Mobile gaming, due to the close competition of PC and console gaming but, also, because of its own competitive advantages, holds more than fifty percent of the gaming industry’s market share. It offers quite a variety of ways to entertain oneself. In recent years, major titles have more consciously adapted to and targeted this platform to appeal to this untapped market: the likes of PUBG and Call of Duty quickly became favourites, even inspiring esports competitions, with the League of Legend’s mobile variant, League of Legends: Wild Rift joining these ranks late in 2020. Established mobile gaming favourites like Clash of Clans, Words with Friends, and Candy Crush continue to entice both seasoned and casual gamers. Online casino providers like casino.netbet.co.uk, as well as bookmakers, also offer the mobile market exclusive apps so their experiences aren’t tied to browsers.
The industry has honed its audience – showcasing its versatility – and as begun reaching out into new territory. What’s next for mobile gaming? 5G offers a glimpse at what could be and is coming. The next generation of wireless technology is the key to unlocking the potential for a lot of new developments which will push the smartphone experience, and mobile gaming in tow, to a new level. Here are the two notable advances.
The current battleground for cloud gaming is the PC and console market. Microsoft, Nvidia, Xbox, and PlayStation all have services available for use. Facebook Gaming are also developing their own. Cloud gaming allows gamers to access a library of games for a subscription fee and play them without downloading them. The idea is that it liberates the gamer from having to have state-of-art hardware to render and process games, as that will all be handled by remote servers, with the gameplay essentially streamed to the gamer’s chosen screen, which could be a smartphone, a TV, a monitor. It’s gaming freedom. This is also why 5G is necessary: the low latency is integral to performance.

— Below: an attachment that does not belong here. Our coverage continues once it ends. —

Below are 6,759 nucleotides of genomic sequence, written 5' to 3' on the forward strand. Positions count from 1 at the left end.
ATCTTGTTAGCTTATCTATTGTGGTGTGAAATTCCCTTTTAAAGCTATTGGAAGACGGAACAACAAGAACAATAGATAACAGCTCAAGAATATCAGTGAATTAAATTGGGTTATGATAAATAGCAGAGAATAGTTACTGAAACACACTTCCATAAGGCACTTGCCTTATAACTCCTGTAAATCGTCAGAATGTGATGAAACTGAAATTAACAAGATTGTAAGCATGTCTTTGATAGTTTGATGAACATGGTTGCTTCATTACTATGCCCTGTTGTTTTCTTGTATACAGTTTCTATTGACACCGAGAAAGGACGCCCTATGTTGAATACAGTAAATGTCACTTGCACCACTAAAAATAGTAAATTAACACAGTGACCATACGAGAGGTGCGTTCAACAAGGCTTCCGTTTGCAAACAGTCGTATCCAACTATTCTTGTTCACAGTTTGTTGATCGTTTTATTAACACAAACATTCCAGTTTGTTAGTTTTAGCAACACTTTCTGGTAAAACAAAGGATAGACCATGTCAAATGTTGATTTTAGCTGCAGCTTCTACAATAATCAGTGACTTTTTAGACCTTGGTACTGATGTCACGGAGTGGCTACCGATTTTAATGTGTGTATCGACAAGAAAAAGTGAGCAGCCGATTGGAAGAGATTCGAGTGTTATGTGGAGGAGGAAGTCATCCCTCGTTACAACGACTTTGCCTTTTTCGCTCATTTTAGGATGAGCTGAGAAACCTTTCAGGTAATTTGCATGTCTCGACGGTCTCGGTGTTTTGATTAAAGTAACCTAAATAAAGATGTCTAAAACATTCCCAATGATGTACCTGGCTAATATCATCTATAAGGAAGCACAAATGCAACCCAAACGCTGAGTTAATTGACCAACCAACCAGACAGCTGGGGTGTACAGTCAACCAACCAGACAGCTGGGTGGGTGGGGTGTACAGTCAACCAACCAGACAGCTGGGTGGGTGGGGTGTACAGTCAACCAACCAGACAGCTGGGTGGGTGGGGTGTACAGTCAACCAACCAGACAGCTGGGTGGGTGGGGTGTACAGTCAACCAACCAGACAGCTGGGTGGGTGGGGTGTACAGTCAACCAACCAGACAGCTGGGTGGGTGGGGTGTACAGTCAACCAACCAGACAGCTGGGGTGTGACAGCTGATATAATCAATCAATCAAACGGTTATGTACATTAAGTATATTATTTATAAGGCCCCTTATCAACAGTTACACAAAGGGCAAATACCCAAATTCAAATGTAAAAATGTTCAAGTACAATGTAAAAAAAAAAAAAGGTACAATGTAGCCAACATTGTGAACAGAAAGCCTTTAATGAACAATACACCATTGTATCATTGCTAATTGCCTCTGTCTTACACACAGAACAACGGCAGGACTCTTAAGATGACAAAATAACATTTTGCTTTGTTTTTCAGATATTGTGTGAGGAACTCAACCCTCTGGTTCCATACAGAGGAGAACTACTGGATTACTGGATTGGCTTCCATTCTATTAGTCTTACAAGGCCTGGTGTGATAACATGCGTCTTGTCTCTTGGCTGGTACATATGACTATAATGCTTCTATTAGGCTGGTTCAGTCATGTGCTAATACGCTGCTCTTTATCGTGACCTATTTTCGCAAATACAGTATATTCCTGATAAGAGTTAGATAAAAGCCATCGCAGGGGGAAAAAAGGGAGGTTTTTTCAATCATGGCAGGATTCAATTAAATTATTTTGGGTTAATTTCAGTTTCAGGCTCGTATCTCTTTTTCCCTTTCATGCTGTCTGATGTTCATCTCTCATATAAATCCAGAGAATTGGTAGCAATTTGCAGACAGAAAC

Recent announcements from Xbox and PlayStation indicate their intentions to produce and publish games for the mobile market, with both powerhouses teaming up with expert mobile gaming studios. These announcements, to an extent, accept the mobile market as their next battleground, one which, for them, has been untapped. Nintendo – the other major console company – has made inroads with releases based on their exclusive products, which have been successful.
Mobile gaming isn’t necessarily crying out for this attention from console companies. However, it shows that Xbox and PlayStation see gaming’s flight away from hardware to the clouds.
5G will also unlock virtual reality. It’s applications in surgery and communication is well document, with 5G’s download speeds and latency offering doctors and friends immediate access to a real-time present wherever they wish in the world with very little delay. For gamers, the benefits are similar: it’s all about immersion and interaction.
Both these things can’t be quantified easily. All games seek to be totally immersive and as interactable as possible. VR will no doubt tick both boxes. Most headsets on the market need to be plugged in to a PC. Oculus’s products are the exception, currently. 5G will likely make most VR headsets infinitely better, more reliable, and easier to wear.
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